Dovetail joints were once fashioned exclusively by hand utilizing specialized handsaws and sharp chisels. Over the years a variety of jigs, templates, tooling arrangements and fixtures have been created for the purpose of trying to fashion dovetail joints in abutting workpieces. Once a hallmark of the skilled craftsman only, dovetail joints are now easily produced utilizing a variety of methods employing many commonly available power tools. One such tool is the electric router.

The electric router is fast becoming a mainstay of both the commercial and personal woodshop. The versatility of the Touter to fashion decorative edges and join pieces of wood is well renowned. There are three generally recognized methods for utilizing electric routers: (1) hand-held mode, (2) overarm mode , and (3) router table mode. An especially attractive quality of the router is that the same router may be used in all three modes. Numerous jigs and fixtures currently exist to adapt an off-the-shelf router into any one of the three modes. The router table has quickly become an inexpensive and flexible alternative to heavy-duty shapers. The use of an electric router to fashion dovetail joinery is one of the more recent innovative applications. A method rapidly gaining acceptance by the general public involves an electric router utilizing specialized router bits and unique dovetailing templates. In general, two variants of the router/template method currently exist for producing dovetail joints. Both variants include affixing a unique template appliance onto the workpiece to precisely guide a router through the workpiece.

In one variant, the router is fixed in a router table arrangement and the user guides the workpiece by hand. Generally, a router is mounted below a support platform with the cutting bit of the router extending upwardly through a central orifice in the support platform. A guide bushing or template follower means is fixed to the support platform surrounding the cutter bit. A selected template is fixed to a fence which is in-turn clamped to the workpiece. With the workpiece in a proper position over the edge patterns on the template apparatus, the user moves the apparatus into contact with the guide bushing surrounding the router cutter bit. The appropriate joint configuration is thereby cut into the workpiece. U.S. Pat. No. 4,809,755 to Pontikas and U.S. Pat. No. 5,931,208 to Gifkins are representative of prior art efforts which incorporate such a method and device.

In the other variant, the workpiece is fixed and the user guides a hand-held router through the workpiece. Generally, a workpiece is either clamped in to a template mechanism or the template device is directly attached or clamped onto the workpiece which is in-turn attached to a stable fixture. A hand-held router, equipped with a guide bushing or template follower device, is thereupon physically maneuvered by the user along the guiding edge of the template. The appropriate joint configuration is thereby cut into the workpiece. U.S. Pat. No. 5,139,062 to Keller, U.S. Pat. No. 5,421,384 to Nuwordu and U.S. Pat. No. 5,832,977 to Hampton are representative of prior art efforts which incorporate such a method and device.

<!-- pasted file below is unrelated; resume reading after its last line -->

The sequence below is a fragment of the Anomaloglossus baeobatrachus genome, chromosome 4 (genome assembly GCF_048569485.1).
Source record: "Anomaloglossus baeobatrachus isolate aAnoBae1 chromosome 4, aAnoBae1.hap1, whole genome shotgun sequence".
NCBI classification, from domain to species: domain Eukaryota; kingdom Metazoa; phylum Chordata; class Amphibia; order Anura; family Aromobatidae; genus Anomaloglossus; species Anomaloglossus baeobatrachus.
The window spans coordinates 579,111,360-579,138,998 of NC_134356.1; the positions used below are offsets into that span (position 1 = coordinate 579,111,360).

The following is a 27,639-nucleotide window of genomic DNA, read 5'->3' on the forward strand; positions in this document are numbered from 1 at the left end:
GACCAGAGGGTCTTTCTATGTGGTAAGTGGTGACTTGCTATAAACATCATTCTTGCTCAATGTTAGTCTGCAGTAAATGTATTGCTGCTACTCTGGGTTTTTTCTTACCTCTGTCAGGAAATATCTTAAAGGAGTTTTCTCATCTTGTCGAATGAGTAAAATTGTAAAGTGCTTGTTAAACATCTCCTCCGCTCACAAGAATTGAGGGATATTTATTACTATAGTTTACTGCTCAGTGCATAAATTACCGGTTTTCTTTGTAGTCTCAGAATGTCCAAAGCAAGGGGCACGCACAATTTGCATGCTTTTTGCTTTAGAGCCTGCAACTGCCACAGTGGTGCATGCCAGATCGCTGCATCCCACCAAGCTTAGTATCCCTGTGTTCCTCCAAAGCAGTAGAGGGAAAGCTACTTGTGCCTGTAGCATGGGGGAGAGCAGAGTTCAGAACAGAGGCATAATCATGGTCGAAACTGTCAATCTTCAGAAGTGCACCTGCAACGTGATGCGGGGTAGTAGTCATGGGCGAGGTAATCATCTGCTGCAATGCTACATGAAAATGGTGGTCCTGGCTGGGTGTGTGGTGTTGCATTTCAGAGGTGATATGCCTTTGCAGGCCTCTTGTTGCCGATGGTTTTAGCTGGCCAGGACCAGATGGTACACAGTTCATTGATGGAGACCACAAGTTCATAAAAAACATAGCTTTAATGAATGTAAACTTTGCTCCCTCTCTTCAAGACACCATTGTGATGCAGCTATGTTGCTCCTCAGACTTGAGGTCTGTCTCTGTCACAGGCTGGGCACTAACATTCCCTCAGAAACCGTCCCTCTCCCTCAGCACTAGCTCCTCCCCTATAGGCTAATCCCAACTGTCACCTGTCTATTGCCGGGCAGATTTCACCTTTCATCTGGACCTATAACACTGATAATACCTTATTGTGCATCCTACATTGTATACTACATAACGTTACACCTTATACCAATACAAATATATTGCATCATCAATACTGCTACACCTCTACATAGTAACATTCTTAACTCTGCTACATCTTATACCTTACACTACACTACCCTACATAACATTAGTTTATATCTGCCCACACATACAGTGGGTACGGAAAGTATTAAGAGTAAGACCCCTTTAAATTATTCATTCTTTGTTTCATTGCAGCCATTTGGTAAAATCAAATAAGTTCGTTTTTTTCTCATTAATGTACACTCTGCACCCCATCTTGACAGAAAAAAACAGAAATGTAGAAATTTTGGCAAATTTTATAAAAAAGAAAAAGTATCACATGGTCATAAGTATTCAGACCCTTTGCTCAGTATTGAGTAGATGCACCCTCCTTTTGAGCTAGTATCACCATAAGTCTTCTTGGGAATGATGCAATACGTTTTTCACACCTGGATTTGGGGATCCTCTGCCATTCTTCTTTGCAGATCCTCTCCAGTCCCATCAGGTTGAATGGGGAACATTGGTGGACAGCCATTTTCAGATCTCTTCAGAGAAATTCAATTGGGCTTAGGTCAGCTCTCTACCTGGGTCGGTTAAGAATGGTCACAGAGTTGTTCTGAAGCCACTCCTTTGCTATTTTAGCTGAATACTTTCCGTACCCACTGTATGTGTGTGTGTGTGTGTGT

While the previously referenced devices are all capable of producing adequately precise dovetail joints, they all exhibit drawbacks inherent to their design. The very strength of any template-based design is its inherent weakness. Templates enable the user to quickly and easily reproduce accurate cuts under very controlled conditions. However, as the conditions change, a new template must be fashioned to accommodate the variation. Router bits specifically designed for use in cutting dovetails come in a wide variety of sizes and angles. As shown in FIG. 2., a dovetail router bit 30 is distinguished from a straight router bit 40 by the angulation of its cutting edge. Whereas the straight router bit 40 is variable only in terms of its height 42 and width 44, the dovetail router bit 30 is variable in terms of its height 32, width 34, and angle of inclination 36. All three variables of the dovetail router bit affect the template's design. Additionally, the width/length and thickness of the workpiece also affects the design of the template. Furthermore, the template's design is also affected by the spacing of the dovetail joint's pins and tails. Consequently, a unique template design is required for each combination of conceivable variables. While in theory an infinite number of unique templates may be fashioned, in practice the average woodworker is limited to a few standardized templates. What is needed is a more flexible device capable of aligning a workpiece to cut an infinite variety of dovetail joints without the use of standardized template devices.

Router table fence mechanisms are a natural starting point of suitable alternatives, however, current router table fence devices are not well adapted to cutting dovetail joinery. Several table saw miter gauge devices are adaptable for use as router table fence mechanisms, but there are inherent differences between the cutting mechanics of router tables and table saws which make such adaptations ill suited. While conventional table saw miter gauge devices, as exemplified in U.S. Pat. No. 5,038,486 to Ducate, are superb at varying the angular orientation of the workpiece to the direction of translation, they cannot support the workpiece on both sides of the cutting edge when fashioning a dovetail joint on a router table. This results in undesirable vibration or chatter in the workpiece.